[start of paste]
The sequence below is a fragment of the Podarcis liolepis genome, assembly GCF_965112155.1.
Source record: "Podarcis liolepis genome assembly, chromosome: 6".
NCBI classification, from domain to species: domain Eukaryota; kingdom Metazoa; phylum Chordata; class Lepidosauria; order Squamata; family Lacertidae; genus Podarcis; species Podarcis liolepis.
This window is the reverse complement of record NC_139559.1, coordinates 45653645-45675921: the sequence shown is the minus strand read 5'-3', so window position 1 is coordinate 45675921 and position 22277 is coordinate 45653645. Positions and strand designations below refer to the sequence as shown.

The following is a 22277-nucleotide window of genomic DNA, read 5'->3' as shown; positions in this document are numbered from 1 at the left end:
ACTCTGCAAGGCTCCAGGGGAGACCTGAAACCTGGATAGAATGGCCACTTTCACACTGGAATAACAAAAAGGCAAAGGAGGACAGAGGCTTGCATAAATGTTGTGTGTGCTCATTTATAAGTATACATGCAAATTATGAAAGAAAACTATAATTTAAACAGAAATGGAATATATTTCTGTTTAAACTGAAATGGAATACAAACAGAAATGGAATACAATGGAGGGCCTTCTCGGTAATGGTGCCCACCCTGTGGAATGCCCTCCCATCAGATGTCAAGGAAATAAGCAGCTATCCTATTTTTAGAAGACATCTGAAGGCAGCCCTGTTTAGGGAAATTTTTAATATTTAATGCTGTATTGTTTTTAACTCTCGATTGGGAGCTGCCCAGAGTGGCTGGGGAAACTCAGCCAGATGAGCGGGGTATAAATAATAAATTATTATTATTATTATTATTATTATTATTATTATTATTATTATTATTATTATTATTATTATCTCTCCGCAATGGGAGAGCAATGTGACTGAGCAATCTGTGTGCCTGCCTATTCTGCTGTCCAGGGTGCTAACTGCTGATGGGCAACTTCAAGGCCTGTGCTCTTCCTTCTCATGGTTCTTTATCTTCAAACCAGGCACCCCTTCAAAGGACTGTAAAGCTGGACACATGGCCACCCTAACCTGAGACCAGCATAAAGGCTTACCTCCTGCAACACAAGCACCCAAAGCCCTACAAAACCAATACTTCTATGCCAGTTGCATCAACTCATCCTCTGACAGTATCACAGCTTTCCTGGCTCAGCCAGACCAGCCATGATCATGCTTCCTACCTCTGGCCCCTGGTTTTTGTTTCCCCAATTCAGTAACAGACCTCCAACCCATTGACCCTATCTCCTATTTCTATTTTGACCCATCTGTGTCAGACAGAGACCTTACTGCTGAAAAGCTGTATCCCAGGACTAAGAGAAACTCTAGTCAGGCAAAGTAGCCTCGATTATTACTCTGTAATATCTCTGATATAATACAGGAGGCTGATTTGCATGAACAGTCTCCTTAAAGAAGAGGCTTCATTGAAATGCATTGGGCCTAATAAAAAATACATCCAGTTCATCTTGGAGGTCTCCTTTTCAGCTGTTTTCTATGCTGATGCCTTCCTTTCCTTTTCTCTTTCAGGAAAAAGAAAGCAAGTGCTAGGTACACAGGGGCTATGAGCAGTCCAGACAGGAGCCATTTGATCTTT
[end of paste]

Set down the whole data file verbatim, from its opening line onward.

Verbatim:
The sequence below is a fragment of the Podarcis liolepis genome, assembly GCF_965112155.1.
Source record: "Podarcis liolepis genome assembly, chromosome: 6".
NCBI classification, from domain to species: domain Eukaryota; kingdom Metazoa; phylum Chordata; class Lepidosauria; order Squamata; family Lacertidae; genus Podarcis; species Podarcis liolepis.
This window is the reverse complement of record NC_139559.1, coordinates 45653645-45675921: the sequence shown is the minus strand read 5'-3', so window position 1 is coordinate 45675921 and position 22277 is coordinate 45653645. Positions and strand designations below refer to the sequence as shown.

The following is a 22277-nucleotide window of genomic DNA, read 5'->3' as shown; positions in this document are numbered from 1 at the left end:
ACTCTGCAAGGCTCCAGGGGAGACCTGAAACCTGGATAGAATGGCCACTTTCACACTGGAATAACAAAAAGGCAAAGGAGGACAGAGGCTTGCATAAATGTTGTGTGTGCTCATTTATAAGTATACATGCAAATTATGAAAGAAAACTATAATTTAAACAGAAATGGAATATATTTCTGTTTAAACTGAAATGGAATACAAACAGAAATGGAATACAATGGAGGGCCTTCTCGGTAATGGTGCCCACCCTGTGGAATGCCCTCCCATCAGATGTCAAGGAAATAAGCAGCTATCCTATTTTTAGAAGACATCTGAAGGCAGCCCTGTTTAGGGAAATTTTTAATATTTAATGCTGTATTGTTTTTAACTCTCGATTGGGAGCTGCCCAGAGTGGCTGGGGAAACTCAGCCAGATGAGCGGGGTATAAATAATAAATTATTATTATTATTATTATTATTATTATTATTATTATTATTATTATTATTATTATTATTATCTCTCCGCAATGGGAGAGCAATGTGACTGAGCAATCTGTGTGCCTGCCTATTCTGCTGTCCAGGGTGCTAACTGCTGATGGGCAACTTCAAGGCCTGTGCTCTTCCTTCTCATGGTTCTTTATCTTCAAACCAGGCACCCCTTCAAAGGACTGTAAAGCTGGACACATGGCCACCCTAACCTGAGACCAGCATAAAGGCTTACCTCCTGCAACACAAGCACCCAAAGCCCTACAAAACCAATACTTCTATGCCAGTTGCATCAACTCATCCTCTGACAGTATCACAGCTTTCCTGGCTCAGCCAGACCAGCCATGATCATGCTTCCTACCTCTGGCCCCTGGTTTTTGTTTCCCCAATTCAGTAACAGACCTCCAACCCATTGACCCTATCTCCTATTTCTATTTTGACCCATCTGTGTCAGACAGAGACCTTACTGCTGAAAAGCTGTATCCCAGGACTAAGAGAAACTCTAGTCAGGCAAAGTAGCCTCGATTATTACTCTGTAATATCTCTGATATAATACAGGAGGCTGATTTGCATGAACAGTCTCCTTAAAGAAGAGGCTTCATTGAAATGCATTGGGCCTAATAAAAAATACATCCAGTTCATCTTGGAGGTCTCCTTTTCAGCTGTTTTCTATGCTGATGCCTTCCTTTCCTTTTCTCTTTCAGGAAAAAGAAAGCAAGTGCTAGGTACACAGGGGCTATGAGCAGTCCAGACAGGAGCCATTTGATCTTT